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Re: python-mode patch

From: Ken Manheimer
Subject: Re: python-mode patch
Date: Mon, 21 Aug 2006 14:27:58 -0400

On 8/20/06, Slawomir Nowaczyk <address@hidden> wrote:
On Thu, 10 Aug 2006 16:19:58 -0400

Anyway, it seems that essentially *nobody* is using python-mode from
CVS Emacs. There are two reasons, I imagine. First, it isn't all that
usable ATM -- there is quite a number of annoying quirks and things
that do not work as well as they should. Most of them seem to be minor
and not too difficult to fix, though, as the code is pretty clean.

The other reason, probably even important, is that there is another
python-mode, at http://sf.net/projects/python-mode

"Our" python-mode has one important advantage, however: it uses comint
for running Python interpreter, while the other one seems to have
ad-hoc code for talking to the Python. Therefore I do not think it is
a good idea to give up developing our version.

the other python-mode, python-mode.el, has one feature that i would
love (and need) to see in any python-mode before switching.  (like
others, i didn't know about the python-mode that comes with emacs 22,
and i haven't tried it.)  i originally developed it as "pdbtrack", and
barry warsaw integrated it with  python-mode.el.

what it does is add a comint-output-filter-function which looks for
the prompts from python's interactive debugger, pdb.  when it sees
them it (and if configured for it), it pops up the file containing the
function/method in the focus of the python debugger, putting an
overlay arrow on the current line.  as the user debugs in the shell
buffer, pdbtrack continues to track the current file and line,
effectively giving a screen-oriented debugging session anytime the
python debugger is run from an interactive (comint) shell.  when the
user isn't using the debugger, pdbtrack does nothing.

this has a crucial advantage over gud-style debugging for interpreted
languages - you don't need to start the program from the debugger, or
use some elaborate process connection and prepartion of the running
program to connect to a running process.  instead of telling emacs to
debug something, emacs recognized when you're debugging something and
provides suitable support.

this is not only useful when you're running interactive sessions with
the python interpreter.  it's ideal when you run any python programs,
including servers.  when i am doing development with or of Zope (a
python-based web application server), i run the server non-detached in
a shell buffer.  that way, i can dynamically add tracing to code in
the running server, or in its special scripts, and when the server
hits those traces emacs presents me with a screen-oriented debugging
session.  for just about all layers of Zope operation.   *effortless*.

the reason i mention this in such detail is because (1) it's
invaluable, (2) it was less than 150 lines of emacs lisp code,
including copious comments, docstrings, etc, (3) i think this is a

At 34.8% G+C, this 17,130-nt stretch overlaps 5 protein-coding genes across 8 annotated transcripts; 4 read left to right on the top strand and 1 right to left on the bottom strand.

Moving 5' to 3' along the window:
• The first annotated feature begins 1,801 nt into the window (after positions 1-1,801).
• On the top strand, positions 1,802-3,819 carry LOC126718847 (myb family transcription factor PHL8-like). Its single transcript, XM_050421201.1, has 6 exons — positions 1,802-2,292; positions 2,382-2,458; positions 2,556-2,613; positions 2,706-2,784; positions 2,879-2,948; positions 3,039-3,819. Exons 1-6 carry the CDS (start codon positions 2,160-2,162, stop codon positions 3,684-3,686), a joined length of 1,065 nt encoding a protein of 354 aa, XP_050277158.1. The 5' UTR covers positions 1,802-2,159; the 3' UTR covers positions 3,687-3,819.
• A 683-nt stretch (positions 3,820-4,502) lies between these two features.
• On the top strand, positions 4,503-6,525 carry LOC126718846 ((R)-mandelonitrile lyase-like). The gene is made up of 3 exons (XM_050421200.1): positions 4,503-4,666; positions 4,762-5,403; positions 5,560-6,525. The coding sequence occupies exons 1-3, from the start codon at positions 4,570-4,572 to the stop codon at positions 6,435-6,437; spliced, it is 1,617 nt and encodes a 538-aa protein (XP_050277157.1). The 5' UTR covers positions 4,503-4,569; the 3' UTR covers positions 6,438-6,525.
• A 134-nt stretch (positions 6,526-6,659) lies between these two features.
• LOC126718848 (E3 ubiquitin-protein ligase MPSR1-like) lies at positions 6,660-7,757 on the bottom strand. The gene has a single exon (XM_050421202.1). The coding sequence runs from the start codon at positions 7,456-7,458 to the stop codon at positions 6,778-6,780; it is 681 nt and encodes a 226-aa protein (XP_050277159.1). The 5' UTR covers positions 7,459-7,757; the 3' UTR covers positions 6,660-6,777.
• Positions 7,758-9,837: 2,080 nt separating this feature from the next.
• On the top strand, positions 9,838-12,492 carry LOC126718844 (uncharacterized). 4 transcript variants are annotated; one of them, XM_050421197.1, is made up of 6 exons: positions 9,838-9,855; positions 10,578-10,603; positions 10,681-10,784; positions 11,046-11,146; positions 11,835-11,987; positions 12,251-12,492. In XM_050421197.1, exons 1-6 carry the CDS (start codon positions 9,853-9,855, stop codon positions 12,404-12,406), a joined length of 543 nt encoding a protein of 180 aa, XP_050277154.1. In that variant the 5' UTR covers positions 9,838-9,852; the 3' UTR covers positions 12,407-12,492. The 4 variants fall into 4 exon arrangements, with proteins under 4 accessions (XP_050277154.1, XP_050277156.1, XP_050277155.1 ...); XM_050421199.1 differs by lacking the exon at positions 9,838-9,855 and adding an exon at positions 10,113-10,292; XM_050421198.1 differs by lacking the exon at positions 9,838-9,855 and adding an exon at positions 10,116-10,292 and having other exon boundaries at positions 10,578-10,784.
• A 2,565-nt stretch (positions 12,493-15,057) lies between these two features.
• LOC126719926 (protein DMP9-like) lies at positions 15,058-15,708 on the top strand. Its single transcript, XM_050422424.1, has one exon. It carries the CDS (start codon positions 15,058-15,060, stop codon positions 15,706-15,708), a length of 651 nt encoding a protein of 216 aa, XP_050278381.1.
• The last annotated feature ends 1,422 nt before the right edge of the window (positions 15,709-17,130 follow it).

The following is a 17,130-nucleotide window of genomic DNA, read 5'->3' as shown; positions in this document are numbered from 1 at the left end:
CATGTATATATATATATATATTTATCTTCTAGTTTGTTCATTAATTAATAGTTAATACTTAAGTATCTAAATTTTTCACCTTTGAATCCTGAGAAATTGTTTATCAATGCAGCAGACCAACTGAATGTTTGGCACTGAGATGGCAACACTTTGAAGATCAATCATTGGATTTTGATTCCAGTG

much much more promising approach than the insanely elaborate gud.el
approach - not to mention lame, for intrepreted programs, at least,
and i believe for compiled programs, as well.

150 lines of code (apparently 156, now) only gets the very basic
pdb-session file/line tracking.  you type debugging commands at the
interpreter, there are no provisions for setting breakpoints in a
screen-oriented manner, etc - but file/line tracking is 9/10 of the
value of a screen-oriented debugger, for me, and the interpreter is
quite manageable for the other 1/10.  i'd prefer if this approach were
extended to do the other stuff , but at least would like to see it
incorporated with python.el's python-mode.

if you're interested in scoping it out, look for variables and
functions that contain the string pdbtrack".  i suspect most of it can
be used exactly as is.

at 150 lines of code, and since i wrote the original, i would be happy
to sign papers for it.

Taking it into account, I would like to become a maintainer of
python-mode. I would also like to try and fix as much as possible (due
to lack of my time it may not end up being all that much, though)
before the release. It should not cause any real problems since, as I
said, nobody appears to be using the mode currently.

And it is important to have a *working* mode for the release, if it is
to ever gain a reasonable user base.

One problem I have is about naming, as it is more than a little
confusing right now. "Our" mode is called python-mode, distributed in
file python.el, and uses commands starting with python-. The other
mode, originally developed by Tim Peters and maintained now (I think)
by Barry A. Warsaw is also called python-mode.

It would be good to have unambiguous way of talking about those modes.
Does anyone have a suggestion how to avoid confusion?

Would saying "GNU python-mode" make sense?

 Best wishes,
   Slawomir Nowaczyk
     ( address@hidden )

Never let someone who says it cannot be done interrupt the person
who is doing it.

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